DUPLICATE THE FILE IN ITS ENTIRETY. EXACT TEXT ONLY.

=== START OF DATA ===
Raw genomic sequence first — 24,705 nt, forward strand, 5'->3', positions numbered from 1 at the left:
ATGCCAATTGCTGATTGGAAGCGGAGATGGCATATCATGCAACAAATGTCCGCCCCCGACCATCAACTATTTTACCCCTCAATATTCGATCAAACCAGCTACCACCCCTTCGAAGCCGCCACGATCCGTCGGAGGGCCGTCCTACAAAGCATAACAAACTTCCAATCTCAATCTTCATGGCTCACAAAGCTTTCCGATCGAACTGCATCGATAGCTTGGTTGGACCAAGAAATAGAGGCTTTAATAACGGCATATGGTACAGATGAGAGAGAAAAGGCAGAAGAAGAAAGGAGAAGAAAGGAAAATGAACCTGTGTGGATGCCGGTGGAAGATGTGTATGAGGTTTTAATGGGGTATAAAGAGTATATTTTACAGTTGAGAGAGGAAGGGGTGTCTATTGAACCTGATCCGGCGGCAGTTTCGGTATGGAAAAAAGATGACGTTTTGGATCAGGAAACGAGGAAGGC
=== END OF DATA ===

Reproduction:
Raw genomic sequence first — 24,705 nt, forward strand, 5'->3', positions numbered from 1 at the left:
ATGCCAATTGCTGATTGGAAGCGGAGATGGCATATCATGCAACAAATGTCCGCCCCCGACCATCAACTATTTTACCCCTCAATATTCGATCAAACCAGCTACCACCCCTTCGAAGCCGCCACGATCCGTCGGAGGGCCGTCCTACAAAGCATAACAAACTTCCAATCTCAATCTTCATGGCTCACAAAGCTTTCCGATCGAACTGCATCGATAGCTTGGTTGGACCAAGAAATAGAGGCTTTAATAACGGCATATGGTACAGATGAGAGAGAAAAGGCAGAAGAAGAAAGGAGAAGAAAGGAAAATGAACCTGTGTGGATGCCGGTGGAAGATGTGTATGAGGTTTTAATGGGGTATAAAGAGTATATTTTACAGTTGAGAGAGGAAGGGGTGTCTATTGAACCTGATCCGGCGGCAGTTTCGGTATGGAAAAAAGATGACGTTTTGGATCAGGAAACGAGGAAGGC